Scale: 1/192 (1/16 inch = 1 foot)
Set includes 2 turrets and 2 trunnions (barrel "sleeves"). Two sets are needed to complete one USS Pennsylvania BB-38 model.
These scale Triple 14 inch/45 caliber Gun Turrets are designed for models of the Pennsylvania class battleship USS Pennsylvania BB-38. These model turrets were patterned from Bureau of Ordnance drawing O.P. 1112 (2nd Revision) dated January 15, 1945 as well as drawings by Alan B. Chesley modified to match photos of the actual turrets.
- accurately shaped and dimensioned gunhouse and barrel length scaled from official US Navy drawings from O.P. 1112 dated January, 1945
- detailed rangefinder hoods with closed viewports
- correct number and position of barbette apron gusset plates
- to-scale thickness of glacis
- properly shaped gun openings
- correctly shaped buckler (bloomer/blastbag) attachment collars on glacis
- slots in trunnions for cannon barrels (barrels not included)
- trunnions printed separately to permit the modeler to select any elevation from -5 degrees to +30 degrees, just like the real guns
- trunnion accurately positioned within the gunhouse according to US Navy O.P. 1112 drawings providing a correct center of rotation
- accurate bolts and screwheads, properly positioned
- accurate vent trunks unique to USS Pennsylvania (sistership USS Arizona's vent trunks differed in that they had four conspicuous access plates)
- turret bottom access hatch
- accurate turret apron with the correct number of gusset plates and attachment rivets
© Model Monkey Book and Hobby. This 3D-printed item may not be copied or recast.
From Wikipedia: "The 14"/45 caliber gun, (technically naval rifles) whose variations were known initially as the Mark 1, 2, 3, and 5, and later as the Mark 8, 9, 10, and 12, were the first 14-inch guns to be employed with the United States Navy, and were for over a year the most powerful naval ordnance afloat. They were installed aboard the United States Navy's New York-class, Nevada-class, and Pennsylvania-class battleships as the primary armament for each battleship in the class. The gun also saw service in the British Royal Navy, where it was designated the BL 14 inch gun Mk II.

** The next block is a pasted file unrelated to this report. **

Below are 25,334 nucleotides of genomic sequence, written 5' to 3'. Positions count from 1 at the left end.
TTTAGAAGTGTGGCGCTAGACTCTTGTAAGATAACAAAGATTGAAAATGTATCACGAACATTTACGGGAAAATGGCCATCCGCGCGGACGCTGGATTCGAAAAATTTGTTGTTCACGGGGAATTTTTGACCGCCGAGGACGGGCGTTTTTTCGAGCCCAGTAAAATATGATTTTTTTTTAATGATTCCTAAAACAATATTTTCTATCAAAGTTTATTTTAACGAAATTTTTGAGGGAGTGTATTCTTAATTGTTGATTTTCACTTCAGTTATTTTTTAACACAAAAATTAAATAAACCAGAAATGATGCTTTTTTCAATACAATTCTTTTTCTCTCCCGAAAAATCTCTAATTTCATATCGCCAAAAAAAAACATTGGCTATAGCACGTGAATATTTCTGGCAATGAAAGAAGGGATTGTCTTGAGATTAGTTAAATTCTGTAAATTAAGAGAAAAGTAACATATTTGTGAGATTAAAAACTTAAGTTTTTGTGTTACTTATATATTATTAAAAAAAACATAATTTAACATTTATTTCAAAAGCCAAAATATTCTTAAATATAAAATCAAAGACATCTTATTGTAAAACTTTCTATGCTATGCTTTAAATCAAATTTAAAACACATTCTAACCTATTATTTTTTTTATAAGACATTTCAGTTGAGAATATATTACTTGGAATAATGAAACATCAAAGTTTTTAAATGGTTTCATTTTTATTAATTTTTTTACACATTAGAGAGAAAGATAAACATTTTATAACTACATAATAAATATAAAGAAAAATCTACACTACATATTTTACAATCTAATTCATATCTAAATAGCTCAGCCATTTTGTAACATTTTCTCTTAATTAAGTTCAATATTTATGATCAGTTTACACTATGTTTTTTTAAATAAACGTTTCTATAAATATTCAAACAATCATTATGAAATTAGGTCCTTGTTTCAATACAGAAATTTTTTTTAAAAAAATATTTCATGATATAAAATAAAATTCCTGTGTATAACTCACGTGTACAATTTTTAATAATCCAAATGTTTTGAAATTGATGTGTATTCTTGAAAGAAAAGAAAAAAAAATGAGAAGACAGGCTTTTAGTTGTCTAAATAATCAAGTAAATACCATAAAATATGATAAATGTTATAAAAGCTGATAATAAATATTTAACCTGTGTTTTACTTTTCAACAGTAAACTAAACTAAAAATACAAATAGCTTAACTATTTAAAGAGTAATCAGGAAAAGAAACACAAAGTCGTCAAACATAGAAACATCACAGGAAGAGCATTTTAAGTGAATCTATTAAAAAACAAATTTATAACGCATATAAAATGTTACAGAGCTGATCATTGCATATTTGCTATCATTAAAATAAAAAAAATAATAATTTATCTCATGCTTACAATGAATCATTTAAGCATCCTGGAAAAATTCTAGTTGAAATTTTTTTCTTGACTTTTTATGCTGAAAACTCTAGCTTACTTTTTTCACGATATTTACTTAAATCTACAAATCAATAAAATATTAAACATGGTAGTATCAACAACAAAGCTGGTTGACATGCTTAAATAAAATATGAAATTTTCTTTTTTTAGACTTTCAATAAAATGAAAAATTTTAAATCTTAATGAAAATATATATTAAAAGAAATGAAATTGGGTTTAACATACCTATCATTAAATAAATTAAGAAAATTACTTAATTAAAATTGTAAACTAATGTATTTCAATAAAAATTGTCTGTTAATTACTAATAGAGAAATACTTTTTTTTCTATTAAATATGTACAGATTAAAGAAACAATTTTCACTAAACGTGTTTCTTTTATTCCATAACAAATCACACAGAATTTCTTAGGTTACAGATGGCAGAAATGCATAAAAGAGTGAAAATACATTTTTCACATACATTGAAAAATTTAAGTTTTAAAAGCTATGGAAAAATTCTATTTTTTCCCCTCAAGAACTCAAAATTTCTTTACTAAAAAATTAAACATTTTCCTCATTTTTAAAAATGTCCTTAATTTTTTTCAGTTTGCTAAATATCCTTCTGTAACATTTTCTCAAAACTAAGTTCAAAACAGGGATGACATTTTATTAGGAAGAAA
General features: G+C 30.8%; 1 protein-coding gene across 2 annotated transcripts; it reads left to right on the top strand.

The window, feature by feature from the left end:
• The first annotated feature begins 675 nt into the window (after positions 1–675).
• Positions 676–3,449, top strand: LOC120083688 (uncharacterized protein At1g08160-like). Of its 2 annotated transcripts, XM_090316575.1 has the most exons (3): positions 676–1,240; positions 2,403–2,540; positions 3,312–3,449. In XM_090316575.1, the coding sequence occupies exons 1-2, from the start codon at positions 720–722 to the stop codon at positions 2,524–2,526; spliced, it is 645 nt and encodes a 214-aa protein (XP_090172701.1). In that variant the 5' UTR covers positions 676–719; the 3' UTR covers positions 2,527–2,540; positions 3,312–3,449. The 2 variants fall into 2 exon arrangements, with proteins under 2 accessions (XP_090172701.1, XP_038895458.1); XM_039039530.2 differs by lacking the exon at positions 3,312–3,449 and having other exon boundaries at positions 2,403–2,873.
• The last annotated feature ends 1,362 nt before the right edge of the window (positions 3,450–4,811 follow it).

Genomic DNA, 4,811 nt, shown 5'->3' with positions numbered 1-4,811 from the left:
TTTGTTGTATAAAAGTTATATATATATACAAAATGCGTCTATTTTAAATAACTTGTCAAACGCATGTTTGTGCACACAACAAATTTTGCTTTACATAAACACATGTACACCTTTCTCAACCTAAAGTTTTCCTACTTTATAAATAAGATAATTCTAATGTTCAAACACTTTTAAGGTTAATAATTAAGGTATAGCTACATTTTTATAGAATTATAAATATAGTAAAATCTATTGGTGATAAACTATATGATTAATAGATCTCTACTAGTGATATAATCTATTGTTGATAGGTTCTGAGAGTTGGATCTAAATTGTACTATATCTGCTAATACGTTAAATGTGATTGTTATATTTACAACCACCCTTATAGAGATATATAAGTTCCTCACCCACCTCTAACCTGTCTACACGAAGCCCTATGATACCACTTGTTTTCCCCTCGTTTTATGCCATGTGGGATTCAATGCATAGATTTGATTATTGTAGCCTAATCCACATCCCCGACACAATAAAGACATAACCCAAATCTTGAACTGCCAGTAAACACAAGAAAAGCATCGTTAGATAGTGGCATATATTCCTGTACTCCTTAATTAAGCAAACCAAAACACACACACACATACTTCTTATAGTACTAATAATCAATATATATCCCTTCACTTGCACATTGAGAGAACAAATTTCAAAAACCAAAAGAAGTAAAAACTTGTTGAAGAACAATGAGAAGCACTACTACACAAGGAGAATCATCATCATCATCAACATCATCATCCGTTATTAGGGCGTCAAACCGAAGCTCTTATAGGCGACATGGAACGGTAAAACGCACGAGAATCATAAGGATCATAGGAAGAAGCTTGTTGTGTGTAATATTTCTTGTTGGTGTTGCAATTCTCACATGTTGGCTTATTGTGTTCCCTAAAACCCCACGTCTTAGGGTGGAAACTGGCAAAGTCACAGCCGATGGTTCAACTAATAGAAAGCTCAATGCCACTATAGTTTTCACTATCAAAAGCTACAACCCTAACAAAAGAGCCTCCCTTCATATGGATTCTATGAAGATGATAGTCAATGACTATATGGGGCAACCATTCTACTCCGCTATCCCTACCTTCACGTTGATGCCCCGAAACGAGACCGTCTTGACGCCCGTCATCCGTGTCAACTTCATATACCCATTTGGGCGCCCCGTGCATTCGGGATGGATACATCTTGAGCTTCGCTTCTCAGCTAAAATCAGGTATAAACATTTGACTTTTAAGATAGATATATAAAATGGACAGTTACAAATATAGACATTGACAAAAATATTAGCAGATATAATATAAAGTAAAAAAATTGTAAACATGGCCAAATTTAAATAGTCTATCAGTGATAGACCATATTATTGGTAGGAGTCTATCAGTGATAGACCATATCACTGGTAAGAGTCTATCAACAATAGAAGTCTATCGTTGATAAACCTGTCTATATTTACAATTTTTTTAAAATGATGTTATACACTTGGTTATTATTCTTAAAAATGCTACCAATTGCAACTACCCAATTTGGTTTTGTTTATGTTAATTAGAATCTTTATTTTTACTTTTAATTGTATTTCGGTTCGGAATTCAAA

"The design of the 14"/45 caliber dates to about 1910, and they entered service in 1914 aboard USS New York. At the time of their introduction they were intended to fire 1400 lb armor-piercing (AP) projectiles containing a bursting charge of explosive D. Propellant charge was four silk bags of smokeless powder, each of which weighed 105 lb. At a 15 degree angle, the guns could fire a shell out to 23,000 yards. Each individual gun weighed 140,670 lbs without the breech and measured 642.5 inches in length.
"The guns on the two ships of the New York class (New York and Texas), the first ship of the Nevada class (Nevada) and the first ship of the Pennsylvania class (Pennsylvania) saw service in World War II in the role of shore bombardment. New York bombarded North Africa during landings in 1942, Pennsylvania took part in the Aleutian Islands Campaign and Texas and Nevada shelled Normandy during Operation Overlord in 1944. Throughout 1944 and 1945, Pennsylvania hit many different Pacific islands during their invasions, while New York, Texas and Nevada all took part in the invasion of Iwo Jima and the invasion of Okinawa in 1945.
Due to the attack on Pearl Harbor, both Oklahoma and Arizona never fired their main batteries in anger. However, the 14"/45 caliber guns salvaged from the number 2 turret aboard Arizona were removed and installed aboard Nevada in the fall of 1944. The aft turrets from Arizona (numbers 3 and 4) were moved to become United States Army Coast Artillery Corps Battery Arizona on the west coast of Oahu and Battery Pennsylvania on Mokapu Point.
"Eight US-Navy standard 14-inch 45 caliber guns, complete with mountings, built by Bethlehem Steel, were supplied to the United Kingdom in World War I. They were mounted on Abercrombie-class monitors under the British service designation BL 14 inch gun Mk II."